(NewsReady.com) – A California woman got the shock of her life last month, after an online DNA test linked her to an unsolved murder. Just to make things even more bizarre, the crime dated back to 1986 — before she was even born. Luckily for her, it turned out she’s only distantly related to the victim, and didn’t become a suspect.
— New York Post (@nypost) February 3, 2023
On January 18, Jackie Vadurro of Palm Springs, CA, was eating a lunchtime salad when her phone rang. Although the caller ID was hidden, she answered anyway — and found herself talking to San Diego homicide detectives. She listened, astonished, as the cops told her the DNA test she’d done for popular genealogy site 23andme had linked her with an unsolved 1986 murder. The victim, an unidentified woman who had never been reported missing, had been shot in the chest and dumped beside a rural road near San Diego. According to detectives, her DNA showed that Vadurro was her closest known relative.
In a January 20 TikTok video, Vadurro said detectives had told her the victim was probably an illegitimate child abandoned by what they called a “scoundrel,” which would explain why nobody had reported her missing. After Vadurro and her mother sent DNA samples for more analysis, they calculated that the Jane Doe was Vadurro’s second or third cousin, and probably descended from her great-great-grandfather’s illegitimate child.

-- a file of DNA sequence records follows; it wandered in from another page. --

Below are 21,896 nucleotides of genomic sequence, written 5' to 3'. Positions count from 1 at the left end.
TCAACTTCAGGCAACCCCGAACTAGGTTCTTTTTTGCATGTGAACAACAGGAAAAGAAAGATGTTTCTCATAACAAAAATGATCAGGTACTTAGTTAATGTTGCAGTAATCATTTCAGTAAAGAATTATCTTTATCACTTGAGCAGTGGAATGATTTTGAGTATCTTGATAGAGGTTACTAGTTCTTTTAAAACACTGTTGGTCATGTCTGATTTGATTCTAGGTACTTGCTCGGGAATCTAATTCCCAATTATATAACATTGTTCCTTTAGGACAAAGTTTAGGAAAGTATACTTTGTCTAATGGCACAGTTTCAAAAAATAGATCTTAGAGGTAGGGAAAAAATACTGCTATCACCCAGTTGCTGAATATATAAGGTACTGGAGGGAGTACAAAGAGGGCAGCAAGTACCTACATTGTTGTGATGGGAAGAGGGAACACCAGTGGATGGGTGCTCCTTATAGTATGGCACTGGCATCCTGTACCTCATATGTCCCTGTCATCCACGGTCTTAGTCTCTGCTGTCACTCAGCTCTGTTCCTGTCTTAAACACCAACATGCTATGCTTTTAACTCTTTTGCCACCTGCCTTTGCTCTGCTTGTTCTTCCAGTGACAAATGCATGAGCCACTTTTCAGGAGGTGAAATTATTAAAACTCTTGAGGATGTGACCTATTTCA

Vadurro said police told her this was the biggest break they’d had in a year, and added that she hoped her involvement would help “catch the horrible person who killed her,” but the case does highlight the fact law enforcement can often access DNA records from sites like 23andme or Ancestry. It also shows that if your DNA is in an online database, it doesn’t just affect you.
Vadurro’s relation to the victim is through someone born in Mexico four generations back — but detectives were still able to link them. It just goes to show how powerful the DNA information you put out there can be.
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